• One of the main things investors can be looking at is if managers have unfunded commitments.
    • It may be harder to raise capital in this environment, so you don’t want to have many outstanding unfunded commitments.
    • Also want to have enough cash on hand, liquid securities if it is possible in fund structure, and lines of credit.
    • It is important to play defense and then you also want to be positioned to play offense, when the third leg the virus starts to mitigate then markets will start to move and you want to be able to accretively acquire.

Due Diligence Action Steps (Provided by Mick Law, PC)

  • Monitor for status updates for funds you have exposure to.
    • Monitor for any suspensions of an offering, share redemptions, or distributions (AI Insight Alerts) and immediately communicate to investors.
    • Proactively communicate the potential.
  • Questions to ask sponsors in your discussions with them include have they:
    • Taken any proactive measures to protect asset value?
    • Adequately providing “specific information” to investors in offering materials and public filings about how COVID-19 “currently” affects, and may reasonably effect in the future, the operations and liquidity of such sponsors and their managed investment programs? The SEC has advised that it intends to monitor how companies are communicating with their investors concerning the effects of COVID-19.
    • Able to service its debt and any portfolio debt?
    • Able to continue operating without syndicating additional offerings in the short-term? (review financials)
    • Adjusting their distribution payment policies appropriately to account for the present and future effects of COVID-19?
  • For oil/gas sponsors that use reserve-based lines of credit,
    • Are they appropriately prepared to address borrowing base deficiencies and related loan repayments in the probable event that their credit limits are adjusted due to lower commodities prices?
  • For qualified opportunity fund (“QOF”) sponsors with identified asset funds,
    • What adjustments are they having to make to development timelines?
    • Do they still anticipate being able to meet the 30-month timeline to have their capital invested?
    • If not, are they reserving money to pay any potential penalties?
  • For QOF sponsors with partial or complete blind pool funds,
    • What percentage of capital is already committed to projects (i.e., do they have capital available to take advantage of declining asset prices)?

Private Placement Industry Insights as of March 31, 2020

Wednesday, April 8th, 2020 and is filed under Industry Reporting

We recently released our March Private Placement Insights. See the highlights from the report below, or if you are a Premium Reporting subscriber, log in now to see the entire report. If you don’t have access, you can request a free trial.

  • 15 new private placements were added to our coverage in March, just below the last couple of months but still well over last year’s levels. The industry continues to be led by real estate focused categories including 1031s and real estate LPs and LLCs.
  • As of April 1st, AI Insight covers 178 private placements currently raising capital, with an aggregate target raise of $17.6 billion and an aggregate reported raise of $8.8 billion or 50% of target. The average size of the current funds is $99.1 million, ranging from $3.5 million for a single asset real estate fund to $2.5 billion for a sector specific private equity/debt fund.
  • 13 private placements closed in March, having raised approximately 70% of their target and having been on the market for an average of 311 days.
  • ON DECK: as of April 1st, there were five new private placements coming soon.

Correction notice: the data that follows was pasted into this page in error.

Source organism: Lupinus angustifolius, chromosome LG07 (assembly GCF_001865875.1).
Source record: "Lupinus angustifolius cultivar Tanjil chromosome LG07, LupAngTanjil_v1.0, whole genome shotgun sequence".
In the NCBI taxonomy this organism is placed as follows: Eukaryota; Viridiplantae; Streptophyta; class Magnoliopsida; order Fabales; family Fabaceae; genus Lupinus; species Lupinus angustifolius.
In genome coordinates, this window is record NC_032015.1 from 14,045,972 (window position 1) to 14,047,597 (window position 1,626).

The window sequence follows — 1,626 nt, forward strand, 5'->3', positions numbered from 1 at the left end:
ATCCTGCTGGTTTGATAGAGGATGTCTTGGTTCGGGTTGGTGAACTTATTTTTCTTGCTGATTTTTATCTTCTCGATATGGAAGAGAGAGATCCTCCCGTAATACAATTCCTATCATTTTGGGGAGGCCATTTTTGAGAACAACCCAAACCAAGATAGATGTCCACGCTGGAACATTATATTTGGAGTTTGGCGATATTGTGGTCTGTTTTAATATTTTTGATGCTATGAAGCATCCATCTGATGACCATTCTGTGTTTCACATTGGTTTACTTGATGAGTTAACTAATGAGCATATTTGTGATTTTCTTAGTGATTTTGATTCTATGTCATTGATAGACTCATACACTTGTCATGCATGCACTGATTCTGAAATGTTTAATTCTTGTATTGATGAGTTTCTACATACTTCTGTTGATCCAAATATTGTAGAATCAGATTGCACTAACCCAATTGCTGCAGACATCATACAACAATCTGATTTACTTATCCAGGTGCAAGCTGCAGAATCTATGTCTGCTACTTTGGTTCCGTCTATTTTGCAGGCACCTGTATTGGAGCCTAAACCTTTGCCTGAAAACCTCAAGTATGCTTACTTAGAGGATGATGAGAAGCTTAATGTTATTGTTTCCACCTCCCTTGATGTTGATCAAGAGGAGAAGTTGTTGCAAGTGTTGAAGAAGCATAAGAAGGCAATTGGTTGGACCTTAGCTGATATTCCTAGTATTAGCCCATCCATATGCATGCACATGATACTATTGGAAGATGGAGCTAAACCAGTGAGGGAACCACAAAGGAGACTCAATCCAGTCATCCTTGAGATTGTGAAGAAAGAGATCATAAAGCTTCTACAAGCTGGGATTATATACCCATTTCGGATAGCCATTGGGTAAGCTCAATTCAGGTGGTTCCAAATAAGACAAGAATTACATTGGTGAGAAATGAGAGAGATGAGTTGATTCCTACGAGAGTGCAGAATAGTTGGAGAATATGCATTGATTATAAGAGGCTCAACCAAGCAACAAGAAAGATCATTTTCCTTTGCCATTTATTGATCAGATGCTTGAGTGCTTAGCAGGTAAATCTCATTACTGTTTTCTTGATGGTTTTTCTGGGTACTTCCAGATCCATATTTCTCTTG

Market Update: COVID-19 Impact on Private Placement Markets
On March 11, 2020, the World Health Organization (the WHO) declared the COVID-19 coronavirus a global pandemic. Trade and travel have since grind to a halt with travel restrictions and stay at home orders issued across the globe. The US and global economies are in recession territory, with GDP in the United States now forecast to decline by 0.2% instead of expanding by 2.0% in 2020 as a result of COVID-19. While the full impact of the global pandemic may take years to determine, the one thing we do know is that it will have a significant impact on all aspects of investing both in the public and private markets. Transactions are slowing across the private placement categories and valuations, which require transactions, may be less reliable or difficult to obtain.


Access the full Private Placements report and other hard-to-find alts data

AI Insight’s Industry Reporting capabilities help you review alternative investment trends and historical market data for Private Placements, Non-Traded REITs, BDCs,  Closed-End Funds, and Alternative Mutual Funds. Receive up to 24 extensive reports per year to help broaden your alternative investment reviews.

Log in or subscribe to AI Insight to further research, sort, compare, and analyze all of the private and public funds in our coverage universe. See who’s new in the industry and what trends are impacting the alts space.


Chart and data as of March 31, 2020, based on programs activated on the AI Insight platform as of this date.

Activated means the program and education module are live on the AI Insight platform. Subscribers can view and download data for the program and access the respective education module.

On a subscription basis, AI Insight provides informational resources and training to financial professionals regarding alternative investment products and offerings. AI Insight is not affiliated with any issuer of such investments or associated in any manner with any offer or sale of such investments. The information above does not constitute an offer to sell any securities or represent an express or implied opinion on or endorsement of any specific alternative investment opportunity, offering or issuer. This report may not be shared, reproduced, duplicated, copied, sold, traded, resold or exploited for any purpose. Copyright ©2020 AI Insight. All Rights Reserved.